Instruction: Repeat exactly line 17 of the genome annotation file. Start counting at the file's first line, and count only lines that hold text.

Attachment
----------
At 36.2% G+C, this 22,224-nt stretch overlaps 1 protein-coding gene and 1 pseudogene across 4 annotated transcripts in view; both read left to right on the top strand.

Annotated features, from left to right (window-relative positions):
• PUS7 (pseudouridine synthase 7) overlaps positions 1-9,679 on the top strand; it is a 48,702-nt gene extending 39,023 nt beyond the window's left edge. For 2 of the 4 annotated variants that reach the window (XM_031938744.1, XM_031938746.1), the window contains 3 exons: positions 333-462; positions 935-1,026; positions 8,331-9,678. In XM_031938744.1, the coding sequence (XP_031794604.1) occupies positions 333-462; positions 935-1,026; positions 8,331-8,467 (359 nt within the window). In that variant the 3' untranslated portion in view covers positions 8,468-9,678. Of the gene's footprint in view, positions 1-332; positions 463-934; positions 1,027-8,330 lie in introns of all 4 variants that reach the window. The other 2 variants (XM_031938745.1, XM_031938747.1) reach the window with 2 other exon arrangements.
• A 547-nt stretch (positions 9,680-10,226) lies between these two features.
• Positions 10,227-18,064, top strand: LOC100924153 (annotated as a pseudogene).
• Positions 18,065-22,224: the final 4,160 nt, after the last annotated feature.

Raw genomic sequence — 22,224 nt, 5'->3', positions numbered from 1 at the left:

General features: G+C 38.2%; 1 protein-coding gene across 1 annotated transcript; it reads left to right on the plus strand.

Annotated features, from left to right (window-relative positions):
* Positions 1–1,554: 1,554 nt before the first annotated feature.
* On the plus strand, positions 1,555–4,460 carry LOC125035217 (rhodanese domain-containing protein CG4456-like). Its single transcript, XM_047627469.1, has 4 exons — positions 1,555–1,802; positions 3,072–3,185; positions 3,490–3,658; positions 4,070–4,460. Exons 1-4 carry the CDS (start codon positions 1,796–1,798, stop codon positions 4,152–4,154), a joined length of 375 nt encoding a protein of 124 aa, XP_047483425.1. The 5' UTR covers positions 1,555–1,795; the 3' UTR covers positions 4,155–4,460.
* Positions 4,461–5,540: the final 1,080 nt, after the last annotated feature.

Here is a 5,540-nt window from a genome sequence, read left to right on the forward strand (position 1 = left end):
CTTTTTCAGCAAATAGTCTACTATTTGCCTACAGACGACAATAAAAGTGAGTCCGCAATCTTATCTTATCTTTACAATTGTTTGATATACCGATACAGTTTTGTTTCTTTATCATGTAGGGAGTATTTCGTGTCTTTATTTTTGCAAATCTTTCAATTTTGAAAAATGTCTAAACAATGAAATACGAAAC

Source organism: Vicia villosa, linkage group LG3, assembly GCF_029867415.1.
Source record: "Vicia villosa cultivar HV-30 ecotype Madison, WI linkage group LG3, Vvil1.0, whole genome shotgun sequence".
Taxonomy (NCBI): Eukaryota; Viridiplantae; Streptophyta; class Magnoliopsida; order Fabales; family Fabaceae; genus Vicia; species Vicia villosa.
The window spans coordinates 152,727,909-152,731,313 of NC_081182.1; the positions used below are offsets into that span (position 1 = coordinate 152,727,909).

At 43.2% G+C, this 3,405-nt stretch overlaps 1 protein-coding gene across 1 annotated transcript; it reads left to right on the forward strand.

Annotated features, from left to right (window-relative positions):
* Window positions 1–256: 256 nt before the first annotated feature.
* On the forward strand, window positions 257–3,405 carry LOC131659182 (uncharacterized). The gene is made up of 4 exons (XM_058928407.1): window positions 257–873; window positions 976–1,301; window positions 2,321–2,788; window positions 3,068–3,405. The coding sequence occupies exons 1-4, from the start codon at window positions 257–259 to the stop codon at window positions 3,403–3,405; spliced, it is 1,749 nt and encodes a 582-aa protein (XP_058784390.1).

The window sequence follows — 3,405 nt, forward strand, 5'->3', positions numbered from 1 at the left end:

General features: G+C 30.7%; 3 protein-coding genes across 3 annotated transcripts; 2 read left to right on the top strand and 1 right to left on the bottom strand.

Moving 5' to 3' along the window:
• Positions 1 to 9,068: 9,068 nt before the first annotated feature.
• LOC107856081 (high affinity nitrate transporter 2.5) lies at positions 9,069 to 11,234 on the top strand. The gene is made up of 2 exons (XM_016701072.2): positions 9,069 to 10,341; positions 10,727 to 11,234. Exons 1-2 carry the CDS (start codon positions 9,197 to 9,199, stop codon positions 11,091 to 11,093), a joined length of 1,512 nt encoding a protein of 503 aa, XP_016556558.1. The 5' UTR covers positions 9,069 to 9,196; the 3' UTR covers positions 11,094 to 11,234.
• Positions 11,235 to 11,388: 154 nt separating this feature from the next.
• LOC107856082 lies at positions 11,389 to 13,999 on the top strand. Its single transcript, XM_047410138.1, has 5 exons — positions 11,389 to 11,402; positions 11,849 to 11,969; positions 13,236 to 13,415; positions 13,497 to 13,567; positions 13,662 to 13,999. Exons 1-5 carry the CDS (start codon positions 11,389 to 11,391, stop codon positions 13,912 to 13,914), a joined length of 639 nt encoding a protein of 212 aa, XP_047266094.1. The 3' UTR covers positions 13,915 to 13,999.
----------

Taxonomy (NCBI): Eukaryota; Viridiplantae; Streptophyta; class Magnoliopsida; order Fabales; family Fabaceae; genus Vicia; species Vicia villosa.